Get into the reading habit

Published June 26, 2022, 12:05 AM

by Manila Bulletin

When was the last time you read a book? Do you click a title that says ‘five-minute read’ – and finish reading the whole article?

Reading is one of the most important skills because it leads to knowledge, self-improvement, and better comprehension of the world around us. Even though that is common knowledge, many seem to be running out of time for reading, whether that’s to get information, or for leisure.

We bring up this topic today because of the perception that there is a fading interest in real reading, meaning, in reading long text that requires comprehension and focus. With the internet revolutionizing our world, there is an impatience for fast information that can be picked up from a meme, an art card, a chat, or a video. Often, even an article that takes five minutes to read is seen as too long.

With the fast pace of life — and the ready quick bits of knowledge that the internet presents – real reading, which involves thinking, learning, and expanding a reader’s knowledge, is losing its appeal.

There are many reasons why people should not give up reading, especially for leisure. According to experts, for adults, “reading boosts brain power, creating cognitive engagement which can help enhance memory.” Do you know that reading a book or a long article helps the brain learn to remember the information through a storyline?

It is common knowledge too that reading expands one’s vocabulary that leads to better comprehension skills. “A large-scale statistical review of 99 different research studies found that the amount of leisure time children spent reading or being read to is a powerful predictor of comprehension (and other literary skills),” according to an education website. The result is smarter children.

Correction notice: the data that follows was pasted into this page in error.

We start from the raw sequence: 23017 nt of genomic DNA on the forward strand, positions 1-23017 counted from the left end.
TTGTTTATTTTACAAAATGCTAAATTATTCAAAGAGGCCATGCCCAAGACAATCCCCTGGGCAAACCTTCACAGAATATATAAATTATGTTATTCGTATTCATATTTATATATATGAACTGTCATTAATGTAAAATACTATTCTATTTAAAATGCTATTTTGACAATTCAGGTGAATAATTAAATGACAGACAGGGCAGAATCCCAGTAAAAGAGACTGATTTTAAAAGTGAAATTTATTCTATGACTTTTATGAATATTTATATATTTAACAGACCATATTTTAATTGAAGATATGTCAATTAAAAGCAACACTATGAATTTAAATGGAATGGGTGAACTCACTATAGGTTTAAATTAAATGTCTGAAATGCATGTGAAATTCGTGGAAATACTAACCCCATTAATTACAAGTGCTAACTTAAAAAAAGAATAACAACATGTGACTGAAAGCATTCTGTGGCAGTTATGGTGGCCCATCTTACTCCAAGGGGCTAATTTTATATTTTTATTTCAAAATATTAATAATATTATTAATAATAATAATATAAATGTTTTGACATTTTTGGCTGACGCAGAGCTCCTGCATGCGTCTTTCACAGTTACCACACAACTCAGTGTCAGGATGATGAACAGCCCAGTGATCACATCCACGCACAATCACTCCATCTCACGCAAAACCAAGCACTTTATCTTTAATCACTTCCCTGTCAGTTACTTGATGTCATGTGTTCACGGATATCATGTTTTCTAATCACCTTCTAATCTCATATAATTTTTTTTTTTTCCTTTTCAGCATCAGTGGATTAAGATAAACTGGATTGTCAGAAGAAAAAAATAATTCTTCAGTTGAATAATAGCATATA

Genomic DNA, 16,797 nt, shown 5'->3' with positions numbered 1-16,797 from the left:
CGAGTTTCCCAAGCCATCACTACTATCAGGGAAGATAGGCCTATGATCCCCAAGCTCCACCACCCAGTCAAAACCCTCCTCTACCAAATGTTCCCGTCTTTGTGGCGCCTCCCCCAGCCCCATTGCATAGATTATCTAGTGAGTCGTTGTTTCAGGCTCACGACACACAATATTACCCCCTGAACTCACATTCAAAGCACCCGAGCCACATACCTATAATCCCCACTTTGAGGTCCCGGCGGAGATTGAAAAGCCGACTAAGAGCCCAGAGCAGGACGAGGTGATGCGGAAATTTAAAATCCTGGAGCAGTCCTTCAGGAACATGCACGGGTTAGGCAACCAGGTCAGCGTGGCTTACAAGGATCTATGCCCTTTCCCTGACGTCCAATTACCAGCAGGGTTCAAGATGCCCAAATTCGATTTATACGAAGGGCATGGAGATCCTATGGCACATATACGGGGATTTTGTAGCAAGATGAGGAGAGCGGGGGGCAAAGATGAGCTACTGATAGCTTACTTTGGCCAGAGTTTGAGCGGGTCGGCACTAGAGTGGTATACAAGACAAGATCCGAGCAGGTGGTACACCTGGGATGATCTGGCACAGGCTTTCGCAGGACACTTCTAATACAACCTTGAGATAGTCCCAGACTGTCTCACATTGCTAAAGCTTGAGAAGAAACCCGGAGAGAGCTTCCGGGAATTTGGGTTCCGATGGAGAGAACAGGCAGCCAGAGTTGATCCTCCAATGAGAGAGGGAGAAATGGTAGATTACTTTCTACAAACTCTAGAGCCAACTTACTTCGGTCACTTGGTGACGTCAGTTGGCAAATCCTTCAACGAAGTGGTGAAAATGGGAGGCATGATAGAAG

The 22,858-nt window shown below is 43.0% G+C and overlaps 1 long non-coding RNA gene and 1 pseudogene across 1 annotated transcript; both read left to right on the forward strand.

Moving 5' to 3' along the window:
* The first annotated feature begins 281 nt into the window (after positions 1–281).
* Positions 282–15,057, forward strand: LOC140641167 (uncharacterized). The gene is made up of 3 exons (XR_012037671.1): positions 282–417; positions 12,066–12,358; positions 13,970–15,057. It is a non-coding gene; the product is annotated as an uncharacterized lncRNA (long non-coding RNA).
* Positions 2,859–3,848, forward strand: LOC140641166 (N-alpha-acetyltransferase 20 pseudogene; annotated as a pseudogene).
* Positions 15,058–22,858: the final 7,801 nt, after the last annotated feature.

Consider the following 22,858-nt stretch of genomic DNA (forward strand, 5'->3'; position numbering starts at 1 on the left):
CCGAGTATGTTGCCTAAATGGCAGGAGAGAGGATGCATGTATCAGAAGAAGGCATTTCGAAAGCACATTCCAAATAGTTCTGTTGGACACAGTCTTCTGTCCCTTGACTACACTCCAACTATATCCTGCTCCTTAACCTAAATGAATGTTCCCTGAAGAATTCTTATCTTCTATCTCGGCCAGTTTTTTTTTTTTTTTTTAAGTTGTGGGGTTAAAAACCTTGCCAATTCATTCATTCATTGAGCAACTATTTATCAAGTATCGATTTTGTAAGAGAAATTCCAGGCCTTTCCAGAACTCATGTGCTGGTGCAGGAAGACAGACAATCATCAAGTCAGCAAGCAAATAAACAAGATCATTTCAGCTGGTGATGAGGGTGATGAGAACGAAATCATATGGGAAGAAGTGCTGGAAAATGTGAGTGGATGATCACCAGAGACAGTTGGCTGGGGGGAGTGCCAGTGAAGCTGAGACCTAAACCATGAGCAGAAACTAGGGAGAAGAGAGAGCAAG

The home is an important factor in inspiring interest in reading for leisure. Children need to be encouraged to read books and long articles to build their vocabulary, enhance their comprehension, and stimulate their imagination. It is a habit that they can take with them to adulthood which can improve their other skills for successful careers.

Since reading forms a strong foundation for learning, the community can also take the initiative to start reading programs to teach children who are lagging behind in school work. There is no way that one can make it to higher learning if reading is not mastered first.

A joint report by UNICEF in partnership with UNESCO and the World Bank showed that learning poverty — being unable to read and understand a simple text by age 10 – in the Philippines in 2021 reached a new high of 90 percent. The report was released in November 2021. It was already high in 2019 – 69.5 percent. The reason for the very high incidence of learning poverty was the shift from face-to-face classes to blended learning when schools closed due to the pandemic.

There’s a lot of work to be done to change the high incidence of reading disability. Community programs can do much to help teach children how to read — and then, to keep reading.